Joseph Lovering

Joseph Lovering (25 December 1813 – 18 January 1892) was an American scientist and educator.

Joseph Lovering
Lovering circa 1868–1875
Born25 December 1813
Died18 January 1892
Boston, Massachusetts
NationalityAmerican
Alma materHarvard University
(A.B., 1833)
Scientific career
FieldsMathematics
InstitutionsHarvard University
Academic advisorsBenjamin Peirce
Doctoral studentsJohn Trowbridge

Biography

Lovering graduated from Harvard in 1833. In 1838, he was named Hollis Professor of mathematics and natural philosophy in Harvard. He held this chair until 1888, when he was appointed Professor Emeritus, after 50 years service. He was acting regent of the university (1853–1854) and succeeded Felton as regent.

He was director of Jefferson Physical Laboratory from 1884 to 1888, and was associated with the Harvard College Observatory, especially in the joint observations of the United States and the London Royal Society on terrestrial magnetism.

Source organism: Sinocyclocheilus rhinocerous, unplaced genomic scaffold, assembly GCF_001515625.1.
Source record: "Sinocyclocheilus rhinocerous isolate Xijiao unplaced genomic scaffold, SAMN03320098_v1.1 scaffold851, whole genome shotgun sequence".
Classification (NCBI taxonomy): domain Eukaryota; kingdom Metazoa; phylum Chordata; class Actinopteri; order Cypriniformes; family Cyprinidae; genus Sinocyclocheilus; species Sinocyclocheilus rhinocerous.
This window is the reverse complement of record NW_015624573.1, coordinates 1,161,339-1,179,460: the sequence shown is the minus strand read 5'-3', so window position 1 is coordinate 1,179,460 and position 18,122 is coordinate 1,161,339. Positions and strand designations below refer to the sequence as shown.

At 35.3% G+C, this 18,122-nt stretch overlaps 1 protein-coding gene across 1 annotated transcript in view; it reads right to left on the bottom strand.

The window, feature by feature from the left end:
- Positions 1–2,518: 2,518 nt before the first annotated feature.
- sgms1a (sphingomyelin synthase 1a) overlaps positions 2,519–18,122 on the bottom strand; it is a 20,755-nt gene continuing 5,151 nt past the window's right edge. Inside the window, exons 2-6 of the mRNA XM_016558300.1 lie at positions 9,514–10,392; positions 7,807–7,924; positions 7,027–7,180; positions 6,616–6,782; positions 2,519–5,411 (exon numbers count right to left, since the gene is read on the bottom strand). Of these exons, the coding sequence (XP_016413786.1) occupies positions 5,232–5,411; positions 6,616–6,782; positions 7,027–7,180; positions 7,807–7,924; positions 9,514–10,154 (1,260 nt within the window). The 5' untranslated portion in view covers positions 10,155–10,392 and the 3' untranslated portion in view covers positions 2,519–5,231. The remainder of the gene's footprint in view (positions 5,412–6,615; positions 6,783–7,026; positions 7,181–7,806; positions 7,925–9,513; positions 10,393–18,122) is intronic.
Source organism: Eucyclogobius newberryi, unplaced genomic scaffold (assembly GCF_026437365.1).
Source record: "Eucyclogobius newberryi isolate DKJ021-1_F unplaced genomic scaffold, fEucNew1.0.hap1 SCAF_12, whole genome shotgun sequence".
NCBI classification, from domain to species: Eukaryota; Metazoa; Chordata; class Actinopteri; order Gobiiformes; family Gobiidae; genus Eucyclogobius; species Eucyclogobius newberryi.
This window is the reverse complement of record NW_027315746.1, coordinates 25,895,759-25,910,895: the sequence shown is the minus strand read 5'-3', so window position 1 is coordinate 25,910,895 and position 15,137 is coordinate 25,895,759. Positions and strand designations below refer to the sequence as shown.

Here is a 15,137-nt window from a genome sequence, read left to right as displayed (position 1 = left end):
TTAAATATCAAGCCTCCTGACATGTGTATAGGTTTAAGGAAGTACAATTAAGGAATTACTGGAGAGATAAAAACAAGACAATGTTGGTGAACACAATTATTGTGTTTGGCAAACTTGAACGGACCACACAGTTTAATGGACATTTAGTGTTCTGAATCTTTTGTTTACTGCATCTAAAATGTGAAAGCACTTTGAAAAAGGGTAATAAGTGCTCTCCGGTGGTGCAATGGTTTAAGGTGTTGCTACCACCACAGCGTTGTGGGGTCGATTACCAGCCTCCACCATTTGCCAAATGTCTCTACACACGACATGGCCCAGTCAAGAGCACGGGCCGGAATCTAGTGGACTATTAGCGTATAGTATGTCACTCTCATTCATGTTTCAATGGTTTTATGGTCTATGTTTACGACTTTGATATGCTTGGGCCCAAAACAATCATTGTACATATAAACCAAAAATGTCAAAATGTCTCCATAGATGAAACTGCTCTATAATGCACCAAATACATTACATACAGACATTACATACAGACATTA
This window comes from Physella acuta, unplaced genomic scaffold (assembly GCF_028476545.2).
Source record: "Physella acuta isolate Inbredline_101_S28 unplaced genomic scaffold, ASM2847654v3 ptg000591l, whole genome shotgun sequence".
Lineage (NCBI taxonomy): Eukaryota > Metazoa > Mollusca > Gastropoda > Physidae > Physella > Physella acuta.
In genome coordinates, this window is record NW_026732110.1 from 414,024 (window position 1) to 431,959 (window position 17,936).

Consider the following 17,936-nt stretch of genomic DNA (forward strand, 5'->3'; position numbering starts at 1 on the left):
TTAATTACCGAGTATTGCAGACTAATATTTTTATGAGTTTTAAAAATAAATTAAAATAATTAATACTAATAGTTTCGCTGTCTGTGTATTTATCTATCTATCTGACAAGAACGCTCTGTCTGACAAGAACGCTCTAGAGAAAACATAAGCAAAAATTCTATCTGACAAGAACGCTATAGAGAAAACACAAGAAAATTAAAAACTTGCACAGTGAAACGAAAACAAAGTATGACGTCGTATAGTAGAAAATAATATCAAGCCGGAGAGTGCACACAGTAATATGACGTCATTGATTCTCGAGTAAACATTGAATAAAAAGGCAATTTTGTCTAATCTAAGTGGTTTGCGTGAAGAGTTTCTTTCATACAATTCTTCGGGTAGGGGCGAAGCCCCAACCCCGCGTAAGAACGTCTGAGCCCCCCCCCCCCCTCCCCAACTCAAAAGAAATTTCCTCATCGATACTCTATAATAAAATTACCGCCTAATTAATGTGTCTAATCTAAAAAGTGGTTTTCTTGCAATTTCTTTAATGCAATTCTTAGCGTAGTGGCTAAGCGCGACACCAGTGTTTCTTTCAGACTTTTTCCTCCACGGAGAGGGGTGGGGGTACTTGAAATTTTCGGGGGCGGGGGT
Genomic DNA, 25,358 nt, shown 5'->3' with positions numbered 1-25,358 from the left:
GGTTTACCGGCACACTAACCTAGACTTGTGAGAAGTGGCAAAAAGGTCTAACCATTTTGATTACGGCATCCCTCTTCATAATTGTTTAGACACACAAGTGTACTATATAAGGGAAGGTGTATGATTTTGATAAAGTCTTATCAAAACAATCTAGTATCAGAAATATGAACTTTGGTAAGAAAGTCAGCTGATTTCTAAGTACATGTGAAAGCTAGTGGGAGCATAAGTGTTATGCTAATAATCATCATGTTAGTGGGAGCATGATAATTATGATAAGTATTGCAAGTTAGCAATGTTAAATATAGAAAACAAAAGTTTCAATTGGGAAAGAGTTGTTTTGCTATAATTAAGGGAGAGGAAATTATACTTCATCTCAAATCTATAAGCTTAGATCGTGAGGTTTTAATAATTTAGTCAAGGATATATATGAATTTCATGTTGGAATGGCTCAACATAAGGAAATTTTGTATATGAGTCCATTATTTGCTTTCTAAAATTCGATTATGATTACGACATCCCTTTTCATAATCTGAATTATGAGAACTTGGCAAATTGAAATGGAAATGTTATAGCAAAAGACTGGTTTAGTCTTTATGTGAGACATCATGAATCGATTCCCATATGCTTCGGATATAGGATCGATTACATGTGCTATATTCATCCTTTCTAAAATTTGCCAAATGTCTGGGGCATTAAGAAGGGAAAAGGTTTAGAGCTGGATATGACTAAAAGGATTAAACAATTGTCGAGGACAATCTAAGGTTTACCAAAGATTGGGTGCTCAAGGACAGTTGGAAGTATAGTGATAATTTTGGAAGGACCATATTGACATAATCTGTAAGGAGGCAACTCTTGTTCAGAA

From 1869 to 1873 he served as corresponding secretary, from 1873 to 1880 vice president, and from 1880 to 1881 president of the American Association for the Advancement of Science.

He contributed to numerous scientific publications, prepared a volume on The Aurora Borealis (1873), and edited a new edition of Professor John Farrar's Electricity and Magnetism (1842).

References

    • This article incorporates text from a publication now in the public domain: Gilman, D. C.; Peck, H. T.; Colby, F. M., eds. (1905). New International Encyclopedia (1st ed.). New York: Dodd, Mead. Missing or empty |title= (help)
    Academic offices
    Preceded by
    John Farrar
    Hollis Chair of Mathematics and Natural Philosophy
    1838–1888
    Succeeded by
    Benjamin Osgood Peirce
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